interruptions.
As Zachariah Anani, the second speaker, was about
to share his story about why he rejected the Quran, the
protesters walked out. The idea of a walkout at such a
significant event seemed kind of disrespectful to me at

first, but for the most part, their silent walkout actually
appeared pretty sophisticated. There were, of course, a
few obnoxious hecklers who made the exit seem a little
less graceful, but all in all it was a successful statement
made by the departure of about a third of the audience. As
the protesters departed, the third speaker, Walid Shoebat,
announced in a disgustingly patronizing tone that Ameri-
can Idol would be starting in 20 minutes.
I cringed at his comment, but that was only the start
of Shoebat's theatrical antics. Shoebat loved belittling
the protestors. He challenged them with comments like
"You know I would love to debate you and squish you
like a worm" and "You're chickenshit." What was worse,
though, was how the crowd just ate it up.
The audience broke out into thunderous applause and
gleeful uproar anytime a protestor was verbally attacked.
I swear that when one heckler had to be escorted out of
the auditorium, the ground shook like it does in the Big
House.
I have to give Shoebat credit, though, for being such a
crowd-pleaser. He too began his speech with anecdotes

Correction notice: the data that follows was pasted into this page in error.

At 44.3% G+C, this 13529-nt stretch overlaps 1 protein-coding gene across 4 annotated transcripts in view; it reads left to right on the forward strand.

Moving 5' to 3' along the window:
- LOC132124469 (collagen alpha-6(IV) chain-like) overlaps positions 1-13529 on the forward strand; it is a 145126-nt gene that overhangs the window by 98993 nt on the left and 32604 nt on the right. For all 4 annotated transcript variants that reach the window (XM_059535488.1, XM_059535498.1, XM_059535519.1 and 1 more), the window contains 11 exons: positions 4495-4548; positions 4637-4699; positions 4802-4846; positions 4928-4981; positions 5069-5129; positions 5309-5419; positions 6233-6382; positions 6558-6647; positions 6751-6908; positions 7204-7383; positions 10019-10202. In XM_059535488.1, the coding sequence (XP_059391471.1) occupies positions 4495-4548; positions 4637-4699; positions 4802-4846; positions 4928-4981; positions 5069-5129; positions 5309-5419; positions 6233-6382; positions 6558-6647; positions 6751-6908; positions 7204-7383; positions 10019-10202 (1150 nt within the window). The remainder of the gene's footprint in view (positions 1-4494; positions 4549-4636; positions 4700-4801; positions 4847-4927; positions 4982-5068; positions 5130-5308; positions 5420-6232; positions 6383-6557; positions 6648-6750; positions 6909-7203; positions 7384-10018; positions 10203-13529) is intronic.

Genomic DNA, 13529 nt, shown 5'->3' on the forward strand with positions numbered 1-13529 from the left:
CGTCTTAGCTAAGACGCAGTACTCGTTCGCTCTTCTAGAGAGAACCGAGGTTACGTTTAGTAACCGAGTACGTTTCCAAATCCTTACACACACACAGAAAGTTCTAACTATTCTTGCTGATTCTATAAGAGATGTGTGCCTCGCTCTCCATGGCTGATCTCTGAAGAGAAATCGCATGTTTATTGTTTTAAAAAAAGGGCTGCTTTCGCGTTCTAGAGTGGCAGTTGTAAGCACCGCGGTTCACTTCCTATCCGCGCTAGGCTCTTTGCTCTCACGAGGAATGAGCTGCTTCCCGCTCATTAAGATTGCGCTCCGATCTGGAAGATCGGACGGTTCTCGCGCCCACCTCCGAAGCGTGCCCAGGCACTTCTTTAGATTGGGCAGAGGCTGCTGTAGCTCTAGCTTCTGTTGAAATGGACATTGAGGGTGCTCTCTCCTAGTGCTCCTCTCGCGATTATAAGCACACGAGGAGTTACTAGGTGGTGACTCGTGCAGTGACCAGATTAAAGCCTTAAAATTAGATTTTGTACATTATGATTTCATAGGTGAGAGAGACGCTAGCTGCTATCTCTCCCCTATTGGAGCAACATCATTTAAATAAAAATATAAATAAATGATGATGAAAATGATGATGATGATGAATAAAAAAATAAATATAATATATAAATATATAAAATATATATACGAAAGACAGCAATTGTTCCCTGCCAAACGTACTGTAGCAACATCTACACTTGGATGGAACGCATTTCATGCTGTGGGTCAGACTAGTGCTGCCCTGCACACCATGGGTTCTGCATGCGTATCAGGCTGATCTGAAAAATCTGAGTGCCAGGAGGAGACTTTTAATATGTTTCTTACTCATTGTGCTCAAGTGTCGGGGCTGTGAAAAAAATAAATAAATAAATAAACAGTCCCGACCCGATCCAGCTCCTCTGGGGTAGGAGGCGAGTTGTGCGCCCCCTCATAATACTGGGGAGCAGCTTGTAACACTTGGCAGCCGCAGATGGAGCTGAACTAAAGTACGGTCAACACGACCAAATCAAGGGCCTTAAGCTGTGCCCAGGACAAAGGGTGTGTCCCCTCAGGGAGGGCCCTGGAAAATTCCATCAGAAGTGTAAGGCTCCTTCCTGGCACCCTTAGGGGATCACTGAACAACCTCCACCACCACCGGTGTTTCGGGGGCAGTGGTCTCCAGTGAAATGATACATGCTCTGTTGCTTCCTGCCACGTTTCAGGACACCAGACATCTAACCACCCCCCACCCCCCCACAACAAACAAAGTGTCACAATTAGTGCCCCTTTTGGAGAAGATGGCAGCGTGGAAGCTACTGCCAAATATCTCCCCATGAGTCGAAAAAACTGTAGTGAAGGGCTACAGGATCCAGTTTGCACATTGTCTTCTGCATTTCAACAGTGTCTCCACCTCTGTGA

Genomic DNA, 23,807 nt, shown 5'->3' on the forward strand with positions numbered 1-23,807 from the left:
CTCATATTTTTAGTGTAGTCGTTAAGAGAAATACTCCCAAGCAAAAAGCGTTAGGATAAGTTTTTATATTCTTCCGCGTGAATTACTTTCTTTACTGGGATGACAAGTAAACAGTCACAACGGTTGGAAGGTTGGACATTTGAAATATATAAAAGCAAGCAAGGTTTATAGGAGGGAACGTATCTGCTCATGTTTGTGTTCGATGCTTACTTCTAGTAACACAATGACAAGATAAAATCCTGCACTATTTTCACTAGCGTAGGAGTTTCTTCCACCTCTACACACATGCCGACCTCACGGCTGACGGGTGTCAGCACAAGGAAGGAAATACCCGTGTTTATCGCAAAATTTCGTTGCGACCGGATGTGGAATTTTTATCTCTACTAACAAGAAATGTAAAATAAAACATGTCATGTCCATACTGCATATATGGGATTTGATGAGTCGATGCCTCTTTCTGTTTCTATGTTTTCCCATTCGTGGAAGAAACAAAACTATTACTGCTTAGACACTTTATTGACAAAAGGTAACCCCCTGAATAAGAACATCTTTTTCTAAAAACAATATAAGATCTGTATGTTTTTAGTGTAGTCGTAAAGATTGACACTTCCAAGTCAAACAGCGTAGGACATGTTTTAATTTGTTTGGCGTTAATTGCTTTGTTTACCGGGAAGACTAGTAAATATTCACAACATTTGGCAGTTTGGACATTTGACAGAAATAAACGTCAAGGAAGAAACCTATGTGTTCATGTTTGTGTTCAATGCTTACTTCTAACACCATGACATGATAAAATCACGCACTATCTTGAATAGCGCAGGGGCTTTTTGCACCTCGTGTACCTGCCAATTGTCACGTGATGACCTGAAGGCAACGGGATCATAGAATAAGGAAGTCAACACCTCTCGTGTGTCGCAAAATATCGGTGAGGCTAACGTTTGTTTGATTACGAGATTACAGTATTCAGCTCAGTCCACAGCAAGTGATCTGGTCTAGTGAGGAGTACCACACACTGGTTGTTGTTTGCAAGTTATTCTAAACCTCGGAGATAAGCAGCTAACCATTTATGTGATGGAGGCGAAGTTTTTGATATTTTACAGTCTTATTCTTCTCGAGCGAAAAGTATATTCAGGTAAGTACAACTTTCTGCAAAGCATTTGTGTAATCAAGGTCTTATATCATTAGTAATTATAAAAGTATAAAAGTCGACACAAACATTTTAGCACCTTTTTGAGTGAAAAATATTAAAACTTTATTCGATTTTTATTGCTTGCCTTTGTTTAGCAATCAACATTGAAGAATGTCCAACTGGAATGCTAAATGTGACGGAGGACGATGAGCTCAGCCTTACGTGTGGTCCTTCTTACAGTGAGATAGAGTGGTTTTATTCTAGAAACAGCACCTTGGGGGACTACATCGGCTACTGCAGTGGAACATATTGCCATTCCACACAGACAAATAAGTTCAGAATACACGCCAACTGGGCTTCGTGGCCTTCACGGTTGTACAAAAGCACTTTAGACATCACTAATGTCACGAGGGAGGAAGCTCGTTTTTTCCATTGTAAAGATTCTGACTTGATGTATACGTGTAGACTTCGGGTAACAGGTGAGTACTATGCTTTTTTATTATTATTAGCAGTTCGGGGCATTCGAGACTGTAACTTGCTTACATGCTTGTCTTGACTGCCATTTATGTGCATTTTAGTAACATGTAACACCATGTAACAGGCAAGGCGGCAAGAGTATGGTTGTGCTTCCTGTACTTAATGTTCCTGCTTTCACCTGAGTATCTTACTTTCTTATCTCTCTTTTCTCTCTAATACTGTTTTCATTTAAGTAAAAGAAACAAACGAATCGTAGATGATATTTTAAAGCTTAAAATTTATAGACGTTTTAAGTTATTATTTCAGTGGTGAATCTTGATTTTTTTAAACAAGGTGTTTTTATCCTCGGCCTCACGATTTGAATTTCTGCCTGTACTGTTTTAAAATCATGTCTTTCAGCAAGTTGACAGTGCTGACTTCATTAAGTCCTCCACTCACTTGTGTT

about being a Muslim with dreams of bringing skulls of
his Jewishand Christian victims to the gates of heaven.
To demonstrate his reform, he began acting as a devout
evangelist on stage. He denounced Middle Eastern cul-
ture while singing praises of Western ideals. The crowd
loved him for letting Jesus and America save him from
the dark side.
By this time, I was tired of all the preaching and Islam-
bashing. Kudos to another offensive hit Shoebat made,
however, when he mentioned a "Hindu Sikh" in one of his
stories. Perhaps the saved ex-terrorist forgot Hinduism
and Sikhism were different religions.
All in all, the presentation was disappointing because
Saleem, Anani and Shoebat have so much potential to
enlighten audiences with experiences from their past and
their personal views of the world. Instead, the speakers
just stood there kissing American butt and making broad
offensive generalizations. The poor guys felt like puppets
of the Islam faith and terrorism, but I guess they didn't
realize they were puppets for YAF, too.
Radhika Upadhyaya is an LSA freshman.

JOHN OQUIST I
LOKIT'$ iUKE TOLD YOU T4E OTHER DAY, WLL, WITH TE NEW SUPERPOWER NN EEVEN?" psmt-
Y ONE ituEVES it i c n nT EVEA P tIANNED 9/1 "
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Editorial Board Members: Kevin Bunkley, Amanda Burns, Sam Butler, Ben Caleca, Brian Flaherty,
Gary Graca, Jared Goldberg, Jessi Holler, Emmarie Huetteman, Toby Mitchell, Rajiv Prabhakar, David
Russell, Gavin Stern, John Stiglich, Jennifer Sussex, Neil Tambe, Radhika Upadhyaya, Rachel Wagner.